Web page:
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Journal of Nanomaterials
Volume 2016 (2016), Article ID 9327431, 7 pages
Research Article

Flux Enhancement in Membrane Distillation Using Nanofiber Membranes

1MemBrain s.r.o, Pod Vinicí 87, 47127 Stráž pod Ralskem, Czech Republic
2Technical University of Liberec, Studentská 1402/2, 46117 Liberec 1, Czech Republic

Received 1 March 2016; Accepted 8 May 2016

Academic Editor: Niranjan Patra

Copyright © 2016 T. Jiříček et al. This is an open access article distributed under the Creative Commons Attribution License, which permits unrestricted use, distribution, and reproduction in any medium, provided the original work is properly cited.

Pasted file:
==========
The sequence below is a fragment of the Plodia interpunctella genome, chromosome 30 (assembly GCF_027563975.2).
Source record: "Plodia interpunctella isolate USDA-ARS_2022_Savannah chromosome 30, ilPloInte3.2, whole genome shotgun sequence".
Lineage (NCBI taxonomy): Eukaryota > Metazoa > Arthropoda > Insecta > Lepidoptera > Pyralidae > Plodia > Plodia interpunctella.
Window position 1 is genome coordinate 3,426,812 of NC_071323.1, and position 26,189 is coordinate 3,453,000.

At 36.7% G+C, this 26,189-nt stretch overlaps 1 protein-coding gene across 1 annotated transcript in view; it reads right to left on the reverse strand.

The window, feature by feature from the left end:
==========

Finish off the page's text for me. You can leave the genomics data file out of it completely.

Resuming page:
Membrane distillation (MD) is an emerging separation technology, whose largest application potential lies in the desalination of highly concentrated solutions, which are out of the scope of reverse osmosis. Despite many attractive features, this technology is still awaiting large industrial application. The main reason is the lack of commercially available membranes with fluxes comparable to reverse osmosis. MD is a thermal separation process driven by a partial vapour pressure difference. Flux, distillate purity, and thermal efficiency are always in conflict, all three being strictly connected with pore size, membrane hydrophobicity, and thickness. The world has not seen the ideal membrane yet, but nanofibers may offer a solution to these contradictory requirements. Membranes of electrospun PVDF were tested under various conditions on a direct contact (DCMD) unit, in order to determine the optimum conditions for maximum flux. In addition, their performance was compared to commonly available PTFE, PE, and PES membranes. It was confirmed that thinner membranes have higher fluxes and a lower distillate purity and also higher energy losses via conduction across the membrane. As both mass and heat transfer are connected, it is best to develop new membranes with a target application in mind, for the specific membrane module and operational conditions.